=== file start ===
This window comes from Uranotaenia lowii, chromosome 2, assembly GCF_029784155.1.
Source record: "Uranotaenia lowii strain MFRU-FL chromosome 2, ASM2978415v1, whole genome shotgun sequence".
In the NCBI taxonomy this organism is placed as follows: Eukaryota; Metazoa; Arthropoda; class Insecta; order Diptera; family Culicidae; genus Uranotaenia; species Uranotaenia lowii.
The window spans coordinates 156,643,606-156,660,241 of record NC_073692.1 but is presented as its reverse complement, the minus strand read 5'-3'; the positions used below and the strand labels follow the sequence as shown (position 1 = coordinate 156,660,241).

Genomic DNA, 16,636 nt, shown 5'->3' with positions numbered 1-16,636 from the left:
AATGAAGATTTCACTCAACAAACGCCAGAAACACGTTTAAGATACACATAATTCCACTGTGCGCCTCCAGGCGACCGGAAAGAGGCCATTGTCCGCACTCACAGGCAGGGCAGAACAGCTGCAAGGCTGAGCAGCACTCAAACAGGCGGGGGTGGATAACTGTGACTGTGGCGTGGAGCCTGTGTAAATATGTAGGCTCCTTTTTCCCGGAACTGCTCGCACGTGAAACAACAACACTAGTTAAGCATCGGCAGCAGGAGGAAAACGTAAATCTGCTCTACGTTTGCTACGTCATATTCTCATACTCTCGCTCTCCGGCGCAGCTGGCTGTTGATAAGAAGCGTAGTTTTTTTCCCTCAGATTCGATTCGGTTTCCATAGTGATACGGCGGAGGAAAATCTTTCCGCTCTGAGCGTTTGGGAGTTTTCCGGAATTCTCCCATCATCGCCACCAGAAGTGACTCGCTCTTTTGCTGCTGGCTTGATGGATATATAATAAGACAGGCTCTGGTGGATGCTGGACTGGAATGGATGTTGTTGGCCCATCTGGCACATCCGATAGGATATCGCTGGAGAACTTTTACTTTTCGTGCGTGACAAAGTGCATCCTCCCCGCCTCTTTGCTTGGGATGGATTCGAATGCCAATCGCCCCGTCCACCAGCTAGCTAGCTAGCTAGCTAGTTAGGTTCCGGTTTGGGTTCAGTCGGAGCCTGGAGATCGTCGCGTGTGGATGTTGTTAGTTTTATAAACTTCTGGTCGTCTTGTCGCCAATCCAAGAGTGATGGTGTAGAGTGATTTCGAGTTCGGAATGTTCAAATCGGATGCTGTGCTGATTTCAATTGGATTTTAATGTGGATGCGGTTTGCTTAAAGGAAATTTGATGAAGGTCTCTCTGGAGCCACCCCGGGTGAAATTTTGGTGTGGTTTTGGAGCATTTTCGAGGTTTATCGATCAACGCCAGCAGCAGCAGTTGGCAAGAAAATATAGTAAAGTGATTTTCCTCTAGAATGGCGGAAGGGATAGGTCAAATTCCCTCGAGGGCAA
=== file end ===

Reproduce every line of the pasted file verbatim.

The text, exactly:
This window comes from Uranotaenia lowii, chromosome 2, assembly GCF_029784155.1.
Source record: "Uranotaenia lowii strain MFRU-FL chromosome 2, ASM2978415v1, whole genome shotgun sequence".
In the NCBI taxonomy this organism is placed as follows: Eukaryota; Metazoa; Arthropoda; class Insecta; order Diptera; family Culicidae; genus Uranotaenia; species Uranotaenia lowii.
The window spans coordinates 156,643,606-156,660,241 of record NC_073692.1 but is presented as its reverse complement, the minus strand read 5'-3'; the positions used below and the strand labels follow the sequence as shown (position 1 = coordinate 156,660,241).

Genomic DNA, 16,636 nt, shown 5'->3' with positions numbered 1-16,636 from the left:
AATGAAGATTTCACTCAACAAACGCCAGAAACACGTTTAAGATACACATAATTCCACTGTGCGCCTCCAGGCGACCGGAAAGAGGCCATTGTCCGCACTCACAGGCAGGGCAGAACAGCTGCAAGGCTGAGCAGCACTCAAACAGGCGGGGGTGGATAACTGTGACTGTGGCGTGGAGCCTGTGTAAATATGTAGGCTCCTTTTTCCCGGAACTGCTCGCACGTGAAACAACAACACTAGTTAAGCATCGGCAGCAGGAGGAAAACGTAAATCTGCTCTACGTTTGCTACGTCATATTCTCATACTCTCGCTCTCCGGCGCAGCTGGCTGTTGATAAGAAGCGTAGTTTTTTTCCCTCAGATTCGATTCGGTTTCCATAGTGATACGGCGGAGGAAAATCTTTCCGCTCTGAGCGTTTGGGAGTTTTCCGGAATTCTCCCATCATCGCCACCAGAAGTGACTCGCTCTTTTGCTGCTGGCTTGATGGATATATAATAAGACAGGCTCTGGTGGATGCTGGACTGGAATGGATGTTGTTGGCCCATCTGGCACATCCGATAGGATATCGCTGGAGAACTTTTACTTTTCGTGCGTGACAAAGTGCATCCTCCCCGCCTCTTTGCTTGGGATGGATTCGAATGCCAATCGCCCCGTCCACCAGCTAGCTAGCTAGCTAGCTAGTTAGGTTCCGGTTTGGGTTCAGTCGGAGCCTGGAGATCGTCGCGTGTGGATGTTGTTAGTTTTATAAACTTCTGGTCGTCTTGTCGCCAATCCAAGAGTGATGGTGTAGAGTGATTTCGAGTTCGGAATGTTCAAATCGGATGCTGTGCTGATTTCAATTGGATTTTAATGTGGATGCGGTTTGCTTAAAGGAAATTTGATGAAGGTCTCTCTGGAGCCACCCCGGGTGAAATTTTGGTGTGGTTTTGGAGCATTTTCGAGGTTTATCGATCAACGCCAGCAGCAGCAGTTGGCAAGAAAATATAGTAAAGTGATTTTCCTCTAGAATGGCGGAAGGGATAGGTCAAATTCCCTCGAGGGCAA